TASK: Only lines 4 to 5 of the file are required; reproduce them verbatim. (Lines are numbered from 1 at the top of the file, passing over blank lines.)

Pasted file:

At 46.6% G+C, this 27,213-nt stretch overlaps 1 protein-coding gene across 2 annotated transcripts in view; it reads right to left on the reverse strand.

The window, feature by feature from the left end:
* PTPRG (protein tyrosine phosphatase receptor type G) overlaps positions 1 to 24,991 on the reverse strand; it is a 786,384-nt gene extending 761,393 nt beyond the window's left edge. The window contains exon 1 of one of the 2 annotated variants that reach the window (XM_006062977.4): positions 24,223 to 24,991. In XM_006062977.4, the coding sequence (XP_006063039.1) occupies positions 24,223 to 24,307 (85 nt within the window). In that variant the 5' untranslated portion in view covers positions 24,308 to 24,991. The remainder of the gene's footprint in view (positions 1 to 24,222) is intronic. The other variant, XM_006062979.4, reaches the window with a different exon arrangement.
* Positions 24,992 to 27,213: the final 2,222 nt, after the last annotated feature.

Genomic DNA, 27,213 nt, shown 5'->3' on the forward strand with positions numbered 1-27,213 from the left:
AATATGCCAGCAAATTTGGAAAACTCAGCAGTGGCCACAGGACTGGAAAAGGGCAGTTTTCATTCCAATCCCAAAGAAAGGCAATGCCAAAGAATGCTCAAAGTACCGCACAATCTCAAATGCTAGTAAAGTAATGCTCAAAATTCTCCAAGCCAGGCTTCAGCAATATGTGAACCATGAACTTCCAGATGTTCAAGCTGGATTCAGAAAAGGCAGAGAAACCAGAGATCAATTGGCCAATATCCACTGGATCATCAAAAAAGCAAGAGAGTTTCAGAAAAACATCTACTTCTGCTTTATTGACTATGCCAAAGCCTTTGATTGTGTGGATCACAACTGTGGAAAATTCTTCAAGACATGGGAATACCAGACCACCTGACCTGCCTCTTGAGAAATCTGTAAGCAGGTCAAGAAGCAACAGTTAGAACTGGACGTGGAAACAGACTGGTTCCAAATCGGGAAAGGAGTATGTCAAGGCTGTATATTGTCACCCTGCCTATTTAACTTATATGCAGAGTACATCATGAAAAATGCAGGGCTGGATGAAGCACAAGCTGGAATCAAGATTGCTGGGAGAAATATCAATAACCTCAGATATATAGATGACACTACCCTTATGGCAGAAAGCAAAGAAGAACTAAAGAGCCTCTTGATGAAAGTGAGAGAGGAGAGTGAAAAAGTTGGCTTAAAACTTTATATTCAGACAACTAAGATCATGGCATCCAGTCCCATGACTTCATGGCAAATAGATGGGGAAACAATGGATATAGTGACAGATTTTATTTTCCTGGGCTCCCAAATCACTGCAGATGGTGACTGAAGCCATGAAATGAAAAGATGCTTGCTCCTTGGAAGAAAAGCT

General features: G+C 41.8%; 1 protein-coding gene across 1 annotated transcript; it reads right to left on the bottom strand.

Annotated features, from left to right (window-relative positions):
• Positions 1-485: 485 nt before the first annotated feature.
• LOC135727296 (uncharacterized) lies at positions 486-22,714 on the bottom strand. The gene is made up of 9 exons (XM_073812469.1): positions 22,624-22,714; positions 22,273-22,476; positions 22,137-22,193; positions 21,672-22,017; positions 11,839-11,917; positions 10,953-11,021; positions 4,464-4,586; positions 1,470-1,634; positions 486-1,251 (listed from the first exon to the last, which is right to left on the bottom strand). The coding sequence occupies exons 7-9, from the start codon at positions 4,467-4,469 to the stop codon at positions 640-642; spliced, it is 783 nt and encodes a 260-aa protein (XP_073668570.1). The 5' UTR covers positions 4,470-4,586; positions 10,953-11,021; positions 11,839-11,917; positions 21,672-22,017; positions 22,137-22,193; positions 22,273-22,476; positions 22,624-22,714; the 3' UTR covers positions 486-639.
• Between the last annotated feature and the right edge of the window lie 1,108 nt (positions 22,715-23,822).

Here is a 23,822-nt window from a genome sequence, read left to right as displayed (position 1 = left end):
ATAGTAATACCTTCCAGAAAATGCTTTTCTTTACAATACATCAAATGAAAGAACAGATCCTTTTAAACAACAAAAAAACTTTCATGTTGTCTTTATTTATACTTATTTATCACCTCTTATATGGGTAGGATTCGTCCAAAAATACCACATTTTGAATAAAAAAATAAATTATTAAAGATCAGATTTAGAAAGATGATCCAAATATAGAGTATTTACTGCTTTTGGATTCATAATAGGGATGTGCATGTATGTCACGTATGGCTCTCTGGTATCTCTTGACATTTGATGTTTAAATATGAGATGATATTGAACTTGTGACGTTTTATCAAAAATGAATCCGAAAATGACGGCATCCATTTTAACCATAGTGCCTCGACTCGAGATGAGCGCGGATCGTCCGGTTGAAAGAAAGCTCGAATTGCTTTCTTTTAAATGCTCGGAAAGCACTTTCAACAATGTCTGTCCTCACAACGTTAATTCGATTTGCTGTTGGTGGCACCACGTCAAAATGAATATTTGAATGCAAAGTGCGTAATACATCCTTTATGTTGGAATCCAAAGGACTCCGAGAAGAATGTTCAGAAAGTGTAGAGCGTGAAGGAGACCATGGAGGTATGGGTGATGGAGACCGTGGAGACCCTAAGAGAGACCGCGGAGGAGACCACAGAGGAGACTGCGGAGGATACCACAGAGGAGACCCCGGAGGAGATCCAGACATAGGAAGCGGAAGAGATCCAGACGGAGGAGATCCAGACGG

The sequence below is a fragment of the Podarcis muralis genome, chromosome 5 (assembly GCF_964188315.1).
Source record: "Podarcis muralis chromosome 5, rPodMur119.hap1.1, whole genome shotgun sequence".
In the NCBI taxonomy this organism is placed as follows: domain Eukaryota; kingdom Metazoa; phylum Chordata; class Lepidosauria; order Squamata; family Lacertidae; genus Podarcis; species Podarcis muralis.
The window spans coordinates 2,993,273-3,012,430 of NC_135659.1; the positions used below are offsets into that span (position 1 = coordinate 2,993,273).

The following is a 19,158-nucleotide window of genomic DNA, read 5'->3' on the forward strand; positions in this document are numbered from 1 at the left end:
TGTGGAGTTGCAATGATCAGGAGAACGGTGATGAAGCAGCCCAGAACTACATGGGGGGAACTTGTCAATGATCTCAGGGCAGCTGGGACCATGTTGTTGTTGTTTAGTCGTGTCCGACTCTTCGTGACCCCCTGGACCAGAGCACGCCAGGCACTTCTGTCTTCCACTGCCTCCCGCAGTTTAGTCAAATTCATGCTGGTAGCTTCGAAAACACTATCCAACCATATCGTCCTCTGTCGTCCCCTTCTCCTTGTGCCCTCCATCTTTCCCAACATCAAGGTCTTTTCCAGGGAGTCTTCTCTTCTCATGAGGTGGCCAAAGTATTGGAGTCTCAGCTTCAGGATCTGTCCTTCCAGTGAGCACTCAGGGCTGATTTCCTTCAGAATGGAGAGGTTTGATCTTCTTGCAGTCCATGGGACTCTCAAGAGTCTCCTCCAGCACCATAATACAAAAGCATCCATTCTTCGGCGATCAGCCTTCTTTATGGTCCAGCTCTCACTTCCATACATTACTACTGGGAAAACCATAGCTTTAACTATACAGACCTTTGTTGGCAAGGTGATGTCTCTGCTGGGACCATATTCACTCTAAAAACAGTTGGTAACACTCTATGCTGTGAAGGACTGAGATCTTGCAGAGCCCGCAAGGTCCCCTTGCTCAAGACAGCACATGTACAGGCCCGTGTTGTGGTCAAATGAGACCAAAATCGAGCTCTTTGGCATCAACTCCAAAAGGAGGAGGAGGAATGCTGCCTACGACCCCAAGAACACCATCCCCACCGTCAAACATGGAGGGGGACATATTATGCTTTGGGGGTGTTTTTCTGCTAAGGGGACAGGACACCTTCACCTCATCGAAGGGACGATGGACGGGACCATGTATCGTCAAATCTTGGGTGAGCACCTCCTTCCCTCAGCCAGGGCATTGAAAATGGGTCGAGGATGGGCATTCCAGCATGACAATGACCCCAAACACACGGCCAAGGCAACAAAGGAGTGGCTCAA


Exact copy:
* Positions 24,992 to 27,213: the final 2,222 nt, after the last annotated feature.

Genomic DNA, 27,213 nt, shown 5'->3' on the forward strand with positions numbered 1-27,213 from the left: